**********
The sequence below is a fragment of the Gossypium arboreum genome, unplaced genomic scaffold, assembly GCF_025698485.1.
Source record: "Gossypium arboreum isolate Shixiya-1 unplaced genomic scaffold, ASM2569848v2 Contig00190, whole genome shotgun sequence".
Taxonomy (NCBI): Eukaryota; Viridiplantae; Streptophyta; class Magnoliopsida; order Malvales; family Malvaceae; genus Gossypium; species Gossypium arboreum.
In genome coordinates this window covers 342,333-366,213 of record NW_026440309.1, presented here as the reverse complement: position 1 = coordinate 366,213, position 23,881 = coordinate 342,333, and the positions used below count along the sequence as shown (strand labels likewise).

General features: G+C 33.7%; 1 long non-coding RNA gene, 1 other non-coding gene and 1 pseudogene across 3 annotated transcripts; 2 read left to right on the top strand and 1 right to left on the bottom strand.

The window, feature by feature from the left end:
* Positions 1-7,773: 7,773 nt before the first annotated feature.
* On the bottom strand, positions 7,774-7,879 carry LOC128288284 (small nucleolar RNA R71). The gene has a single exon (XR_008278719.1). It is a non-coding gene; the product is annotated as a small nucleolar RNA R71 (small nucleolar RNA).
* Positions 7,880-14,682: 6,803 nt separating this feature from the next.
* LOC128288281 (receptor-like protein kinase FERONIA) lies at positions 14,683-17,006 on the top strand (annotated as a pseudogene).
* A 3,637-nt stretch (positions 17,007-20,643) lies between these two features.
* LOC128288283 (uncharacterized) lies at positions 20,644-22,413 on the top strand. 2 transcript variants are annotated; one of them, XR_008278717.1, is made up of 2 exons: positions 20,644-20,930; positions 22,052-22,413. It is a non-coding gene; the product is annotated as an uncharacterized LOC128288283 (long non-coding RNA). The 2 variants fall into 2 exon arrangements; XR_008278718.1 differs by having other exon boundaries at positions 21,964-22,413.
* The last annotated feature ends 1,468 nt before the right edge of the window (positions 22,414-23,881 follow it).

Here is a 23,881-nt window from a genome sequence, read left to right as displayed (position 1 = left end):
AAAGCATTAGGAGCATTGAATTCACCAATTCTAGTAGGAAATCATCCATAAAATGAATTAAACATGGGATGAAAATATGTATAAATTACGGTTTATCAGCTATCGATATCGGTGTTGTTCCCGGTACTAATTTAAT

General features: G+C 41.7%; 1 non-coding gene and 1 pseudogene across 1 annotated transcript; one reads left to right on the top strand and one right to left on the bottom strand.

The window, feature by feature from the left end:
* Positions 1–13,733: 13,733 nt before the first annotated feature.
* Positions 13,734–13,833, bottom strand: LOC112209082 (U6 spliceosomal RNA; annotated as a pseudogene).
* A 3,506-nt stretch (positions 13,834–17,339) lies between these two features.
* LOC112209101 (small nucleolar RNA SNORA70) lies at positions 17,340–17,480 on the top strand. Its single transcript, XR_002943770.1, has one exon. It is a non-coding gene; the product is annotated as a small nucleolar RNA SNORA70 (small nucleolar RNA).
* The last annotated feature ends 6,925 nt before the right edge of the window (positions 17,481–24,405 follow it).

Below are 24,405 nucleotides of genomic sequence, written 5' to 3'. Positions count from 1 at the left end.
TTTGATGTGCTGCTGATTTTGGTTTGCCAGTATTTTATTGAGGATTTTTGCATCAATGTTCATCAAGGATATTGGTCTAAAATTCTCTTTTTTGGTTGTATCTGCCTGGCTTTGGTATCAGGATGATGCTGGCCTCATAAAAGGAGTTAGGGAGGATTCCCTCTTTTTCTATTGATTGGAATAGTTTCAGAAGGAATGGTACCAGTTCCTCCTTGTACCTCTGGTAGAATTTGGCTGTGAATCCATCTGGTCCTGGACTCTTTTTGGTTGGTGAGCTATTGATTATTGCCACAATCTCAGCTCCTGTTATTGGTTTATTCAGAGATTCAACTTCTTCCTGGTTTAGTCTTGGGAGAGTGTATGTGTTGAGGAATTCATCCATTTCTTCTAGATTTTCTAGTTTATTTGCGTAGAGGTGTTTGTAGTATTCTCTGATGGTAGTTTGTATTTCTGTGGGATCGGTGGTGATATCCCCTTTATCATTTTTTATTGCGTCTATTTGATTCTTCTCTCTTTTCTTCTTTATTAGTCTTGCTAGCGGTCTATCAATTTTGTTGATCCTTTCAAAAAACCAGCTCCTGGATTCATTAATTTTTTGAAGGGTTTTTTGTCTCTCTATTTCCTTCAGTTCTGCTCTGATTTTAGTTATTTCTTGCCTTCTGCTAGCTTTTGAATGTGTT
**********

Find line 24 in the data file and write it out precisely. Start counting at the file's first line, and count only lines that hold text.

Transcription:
TTTGATGTGCTGCTGATTTTGGTTTGCCAGTATTTTATTGAGGATTTTTGCATCAATGTTCATCAAGGATATTGGTCTAAAATTCTCTTTTTTGGTTGTATCTGCCTGGCTTTGGTATCAGGATGATGCTGGCCTCATAAAAGGAGTTAGGGAGGATTCCCTCTTTTTCTATTGATTGGAATAGTTTCAGAAGGAATGGTACCAGTTCCTCCTTGTACCTCTGGTAGAATTTGGCTGTGAATCCATCTGGTCCTGGACTCTTTTTGGTTGGTGAGCTATTGATTATTGCCACAATCTCAGCTCCTGTTATTGGTTTATTCAGAGATTCAACTTCTTCCTGGTTTAGTCTTGGGAGAGTGTATGTGTTGAGGAATTCATCCATTTCTTCTAGATTTTCTAGTTTATTTGCGTAGAGGTGTTTGTAGTATTCTCTGATGGTAGTTTGTATTTCTGTGGGATCGGTGGTGATATCCCCTTTATCATTTTTTATTGCGTCTATTTGATTCTTCTCTCTTTTCTTCTTTATTAGTCTTGCTAGCGGTCTATCAATTTTGTTGATCCTTTCAAAAAACCAGCTCCTGGATTCATTAATTTTTTGAAGGGTTTTTTGTCTCTCTATTTCCTTCAGTTCTGCTCTGATTTTAGTTATTTCTTGCCTTCTGCTAGCTTTTGAATGTGTT